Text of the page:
Spring Training Miscellany: Davis Day-To-Day, Thompson and the Relievers, Rivas, Uelmen, Madrigal, More

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Spring Training Miscellany: Davis Day-To-Day, Thompson and the Relievers, Rivas, Uelmen, Madrigal, More

Chicago Cubs

So much of Spring Training matters only very little from the fan perspective. For the most part, most roster decisions are made irrespective of spring performance. Veterans are just trying to get their work in, and their results, in particular, do not matter at all. At the margins, performance things can matter a little bit, and certainly a player’s state of readiness could factor into early season decisions. Watching prospects and new players, though, that’s always fun for me.

The one big, glaring thing that ALWAYS matters about Spring Training, though, are the injuries. They happen every year, and it’s just a natural part of the game – even fake games – when you’re trying to get yourself ready for the regular season. Just stay healthy, everyone. Please stay healthy.

To that end, the obvious biggest thing from today’s game was top prospect Brennen Davis taking a pitch off the inside of his right knee, crumbled a bit, and ultimately had to leave the game after trying to run it out. The official post-game update is that he’s day-to-day with a knee contusion (bruise), but that’s really something of a placeholder diagnosis until you see how he’s feeling tomorrow. At that point, you might make a decision about whether further testing is necessary, or if he’s just fine. Either way, you won’t see him in a spring lineup again any time soon, because this is a time to be ABSURDLY overly cautious.

Oh, also, there was a game. The Cubs won it 3-2 over the Reds.

•   Keegan Thompson looked perfectly normal in his two innings of work, which is really all you wanted to see (also looked svelte – wonder if he got in even better shape this offseason). He’s likely to be a multi-inning reliever for the Cubs this year, and I suspect he could be a dang good one.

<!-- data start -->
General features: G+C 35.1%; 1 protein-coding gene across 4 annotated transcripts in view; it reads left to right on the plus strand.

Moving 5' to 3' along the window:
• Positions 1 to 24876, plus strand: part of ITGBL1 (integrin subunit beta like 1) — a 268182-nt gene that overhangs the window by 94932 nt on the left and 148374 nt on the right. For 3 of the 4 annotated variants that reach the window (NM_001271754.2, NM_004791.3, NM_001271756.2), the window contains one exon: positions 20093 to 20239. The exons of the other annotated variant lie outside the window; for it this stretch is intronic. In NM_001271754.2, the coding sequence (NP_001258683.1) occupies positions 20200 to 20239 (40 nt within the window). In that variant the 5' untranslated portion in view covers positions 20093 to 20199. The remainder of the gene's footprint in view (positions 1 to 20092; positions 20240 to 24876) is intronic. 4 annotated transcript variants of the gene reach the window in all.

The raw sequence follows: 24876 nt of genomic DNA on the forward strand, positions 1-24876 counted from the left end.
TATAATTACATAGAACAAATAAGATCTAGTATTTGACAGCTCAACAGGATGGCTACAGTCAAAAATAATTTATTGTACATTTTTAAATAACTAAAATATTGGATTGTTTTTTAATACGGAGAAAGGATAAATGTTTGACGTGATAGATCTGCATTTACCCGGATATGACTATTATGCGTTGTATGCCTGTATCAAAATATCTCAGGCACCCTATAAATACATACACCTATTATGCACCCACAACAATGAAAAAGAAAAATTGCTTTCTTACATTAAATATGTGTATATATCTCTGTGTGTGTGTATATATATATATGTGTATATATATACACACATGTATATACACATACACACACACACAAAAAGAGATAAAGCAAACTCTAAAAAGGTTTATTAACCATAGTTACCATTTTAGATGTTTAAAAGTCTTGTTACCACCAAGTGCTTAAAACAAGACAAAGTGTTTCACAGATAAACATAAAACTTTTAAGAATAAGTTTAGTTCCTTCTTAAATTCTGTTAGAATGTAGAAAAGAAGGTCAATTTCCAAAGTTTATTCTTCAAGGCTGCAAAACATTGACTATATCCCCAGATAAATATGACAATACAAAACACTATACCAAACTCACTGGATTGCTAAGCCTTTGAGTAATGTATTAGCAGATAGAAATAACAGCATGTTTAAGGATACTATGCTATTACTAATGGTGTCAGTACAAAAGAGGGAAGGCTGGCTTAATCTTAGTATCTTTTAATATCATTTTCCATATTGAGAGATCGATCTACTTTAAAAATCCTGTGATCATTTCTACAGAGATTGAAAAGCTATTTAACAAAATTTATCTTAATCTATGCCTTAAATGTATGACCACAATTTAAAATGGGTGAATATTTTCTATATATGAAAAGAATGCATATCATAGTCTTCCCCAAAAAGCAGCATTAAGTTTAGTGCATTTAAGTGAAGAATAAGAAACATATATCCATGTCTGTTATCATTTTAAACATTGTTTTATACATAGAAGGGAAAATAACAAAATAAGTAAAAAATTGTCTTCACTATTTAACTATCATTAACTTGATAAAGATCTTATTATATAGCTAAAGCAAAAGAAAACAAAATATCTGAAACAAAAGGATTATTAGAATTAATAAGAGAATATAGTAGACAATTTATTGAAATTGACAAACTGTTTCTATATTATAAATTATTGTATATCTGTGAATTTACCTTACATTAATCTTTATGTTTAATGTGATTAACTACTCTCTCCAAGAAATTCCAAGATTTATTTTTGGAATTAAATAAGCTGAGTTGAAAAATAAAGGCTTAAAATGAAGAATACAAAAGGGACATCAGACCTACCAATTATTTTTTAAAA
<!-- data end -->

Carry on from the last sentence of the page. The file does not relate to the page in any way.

•   Nick Madrigal made his Cubs spring debut, grounding out twice to second base. Cubs lose the trade.

•   Nice to see Donnie Dewees out there getting hits and running well after a long road to get back to an opportunity like this. He’s competing for a job in the very crowded Iowa outfield at this point, and as a lefty power bat with some speed (and still a lot of talent that has been a little derailed for reasons out of his control), I’m really hoping he wins a gig. Just seems like a good guy to still have in the organization.

•   It’s so very early, but Alfonso Rivas is reminding us how he was looking big league ready last year. I don’t know if the numbers and needs are going to work out for him to open with the big league team (especially thanks to his remaining options), but he will see time at the big league level this year, without question.

•   Four of the minor leaguer deal, non-roster invite relievers got into this one – Locke St. John, Jonathan Holder, Stephen Gonsalves, and Eric Yardley – and all have a theoretical shot at making the Opening Day bullpen, depending on how large it is or isn’t. It’s more likely that they will either head to Iowa to be called up later, or could opt out of their deals at the end of Spring Training. You’d hate to lose any of them, as there are performances in their history to believe they can be good in MLB for the Cubs this year, but the relief group is just so crowded. Might just depend on how they are looking in two weeks. Tough calls coming.

•   You have to keep in mind that pitching in the 9th in Spring Training games means you’re facing nothing but youngsters and fringe guys, but historically, the Cubs give that spot in these games to a young arm that they think has late-inning potential down the road. Today, it was converted reliever (formerly starter) Erich Uelmen, who looked like he’s added another couple clicks on his sinker (which was already a great pitch). I will confess to not having the deepest knowledge on Uelmen since he fell a bit off of the prospect radar a few years ago, but back then, he was kind of a one-pitch guy (with that one pitch being the really, really good sinker). After his bullpen conversion last year, the striking rate rocketed up close to 30% (together with his always great groundball rate), but he was giving up homers at an alarming clip (that can be a problem for sinker-ballers, especially against lefties, where your pitch just runs right into their barrel). Anyway, that is all to say: he’s a reliever to watch at Iowa this year, for sure.

•   Running on Willy in Spring Training is, I suppose, a better idea than doing it during the regular season:

•   When he wasn’t hitting 112 mph rockets at Anderson Espinoza, Seiya Suzuki was doing more BP:

Author: Brett Taylor

Brett Taylor is the Editor and Lead Cubs Writer at Bleacher Nation, and you can find him on Twitter at @BleacherNation and @Brett_A_Taylor.